Abigail Klein Leichman
March 1, 2015
Screen shot from Waa’s promo video.
Screen shot from Waa’s promo video.

Is your baby hungry, wet, tired, hurting or craving attention? It’s hard to decipher what’s bothering a crying baby.

Waa, a concept device to interpret infant’s cries, won an Internet of Things (IoT) student design competition at Israel’s first-ever ISmart Conference, held in Jerusalem on February 24.

The five IoT projects presented by teams from Jerusalem’s Bezalel Academy of Art and Design resulted from a semester-long course created in collaboration with Jerusalem Venture Partners and the Jerusalem Development Authority to bring IoT innovation from academy to industry.

The winning team’s prize is a trip to Berlin to visit the hub:raum incubator at Deutsche Telekom, courtesy of hub:raum TLV.

Waa follows the approach of Dunstan Baby Language, an Australian company whose training course and app teach parents how to distinguish between five distinct crying sounds — eh, neh, heh, eairh and owh – universal to babies everywhere.


The students envisioned an Internet-enabled sensor device that attaches to a crib, stroller or car seat to give frustrated parents an instant clue, via colorful icons, to the source of baby’s distress. Guy Feidman Reshef presented on behalf of teammates Sapir Shragai, Gal Reches, Dana Kreisberg and Rotem Fesler.

Feidman Reshef tells ISRAEL21c that unlike existing apps based on the Dunstan approach, the device would eliminate the smartphone from the interplay between baby and parent.

His team worked on the project under instructor Eli Jacobson, a wearables/IoT design specialist. Business guidance was provided by Jerusalem’s Siftech Accelerator.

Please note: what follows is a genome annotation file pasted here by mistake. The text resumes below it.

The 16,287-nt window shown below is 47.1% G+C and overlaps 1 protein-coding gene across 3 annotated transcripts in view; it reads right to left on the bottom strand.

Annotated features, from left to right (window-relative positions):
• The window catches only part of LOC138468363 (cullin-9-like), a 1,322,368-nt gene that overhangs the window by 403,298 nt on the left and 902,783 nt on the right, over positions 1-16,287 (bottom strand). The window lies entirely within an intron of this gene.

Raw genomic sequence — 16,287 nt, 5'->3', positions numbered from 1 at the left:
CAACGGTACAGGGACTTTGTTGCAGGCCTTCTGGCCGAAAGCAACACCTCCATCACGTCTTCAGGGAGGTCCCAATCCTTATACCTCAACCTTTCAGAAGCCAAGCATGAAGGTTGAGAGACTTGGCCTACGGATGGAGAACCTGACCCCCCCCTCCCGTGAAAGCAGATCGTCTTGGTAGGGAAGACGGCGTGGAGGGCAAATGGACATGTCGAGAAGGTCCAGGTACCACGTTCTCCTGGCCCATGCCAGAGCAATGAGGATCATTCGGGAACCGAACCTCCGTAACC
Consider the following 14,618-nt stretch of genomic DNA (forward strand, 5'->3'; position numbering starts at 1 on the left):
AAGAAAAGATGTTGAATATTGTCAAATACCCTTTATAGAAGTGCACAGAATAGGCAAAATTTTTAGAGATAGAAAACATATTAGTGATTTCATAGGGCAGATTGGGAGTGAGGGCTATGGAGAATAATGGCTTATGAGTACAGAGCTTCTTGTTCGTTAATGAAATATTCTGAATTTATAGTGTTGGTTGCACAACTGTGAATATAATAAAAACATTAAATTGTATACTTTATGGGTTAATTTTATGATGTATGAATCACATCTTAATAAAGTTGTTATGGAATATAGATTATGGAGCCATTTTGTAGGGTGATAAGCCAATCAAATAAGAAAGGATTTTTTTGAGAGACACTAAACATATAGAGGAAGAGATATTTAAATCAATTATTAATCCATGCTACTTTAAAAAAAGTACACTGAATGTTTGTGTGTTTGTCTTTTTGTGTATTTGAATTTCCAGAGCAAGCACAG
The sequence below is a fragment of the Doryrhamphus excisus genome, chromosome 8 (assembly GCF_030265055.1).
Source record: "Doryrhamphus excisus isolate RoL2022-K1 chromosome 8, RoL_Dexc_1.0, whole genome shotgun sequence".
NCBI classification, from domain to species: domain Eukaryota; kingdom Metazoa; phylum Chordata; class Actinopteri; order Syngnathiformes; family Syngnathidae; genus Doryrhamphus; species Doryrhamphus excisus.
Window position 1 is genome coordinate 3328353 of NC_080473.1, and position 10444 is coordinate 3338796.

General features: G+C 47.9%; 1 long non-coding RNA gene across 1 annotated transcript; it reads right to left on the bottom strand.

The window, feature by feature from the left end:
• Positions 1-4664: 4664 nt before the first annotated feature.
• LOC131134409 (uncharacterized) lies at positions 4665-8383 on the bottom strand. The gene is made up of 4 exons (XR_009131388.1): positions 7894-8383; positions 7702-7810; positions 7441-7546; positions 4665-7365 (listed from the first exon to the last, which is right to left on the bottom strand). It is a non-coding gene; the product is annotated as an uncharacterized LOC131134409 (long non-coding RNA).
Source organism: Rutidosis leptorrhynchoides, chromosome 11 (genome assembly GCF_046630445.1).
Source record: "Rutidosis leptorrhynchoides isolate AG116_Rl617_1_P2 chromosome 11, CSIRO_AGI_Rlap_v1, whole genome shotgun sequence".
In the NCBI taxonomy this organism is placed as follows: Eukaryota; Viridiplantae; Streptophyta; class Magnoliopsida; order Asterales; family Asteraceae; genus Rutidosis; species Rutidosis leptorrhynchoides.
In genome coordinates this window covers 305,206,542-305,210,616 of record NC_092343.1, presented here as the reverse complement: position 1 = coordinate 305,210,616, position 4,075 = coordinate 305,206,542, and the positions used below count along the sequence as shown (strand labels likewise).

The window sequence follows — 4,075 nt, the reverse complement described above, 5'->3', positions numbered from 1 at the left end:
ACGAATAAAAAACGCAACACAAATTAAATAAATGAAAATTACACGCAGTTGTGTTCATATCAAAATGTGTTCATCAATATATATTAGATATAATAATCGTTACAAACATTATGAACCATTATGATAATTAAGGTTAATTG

The four other student projects presented at ISmart were LUMI, a “magical flashlight” to enhance bedtime stories with projected images on the walls and ceilings; Bill Bouncer, a real-time control and monitoring system for electricity consumption; RainGo, a network of sensor-enhanced umbrellas to provide real-time weather information through crowdsourcing; and Sofi, a smartphone case embedded with sensors to detect the user’s emotions and learn what triggers them (such as annoying callers), suggesting actions to take according to mood.

LUMI presenters show how their device could modernize storytime. (Photo: Maxim Golovanov)
LUMI presenters show how their device could modernize storytime. (Photo: Maxim Golovanov)

Siftech CEO Oded Barel tells ISRAEL21c, “The partnership with Bezalel was an ‘opening shot’ for more and more collaborations and mutual activities with Bezalel and other academic institutions in Jerusalem. … When we rolled out the idea of this course, we didn’t realize that the outcome will be projects that are so original and creative.”

The teams drew on expertise from several departments at the institute, including industrial design, graphic design and visual communication.

Though this course was tied specifically to the ISmart conference, Ronel Mor, head of the interactive design program at Bezalel, tells ISRAEL21c that Bezalel has several courses that enable students to explore technology and entrepreneurship, and to interact with industry.

In 2012, for example, General Motors collaborated with Bezalel’s Future Lab on a Windows of Opportunity project to design “smart glass” apps intended to enrich the experience of rear-seat passengers. Some of these could eventually be commercialized.

“Every year, most of the projects are valid initiatives that can make it to the market,” says Mor. “It’s amazing to see how these students manage to come up with disruptive, relevant ideas with solid business angles, and they do it in three months while taking another eight courses.”

Can we expect to buy Waa or the other student products one day?

“Potentially these projects could go forward if they have enough bandwidth and backbone to get investment,” says Mor.

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Jason Harris

Jason Harris

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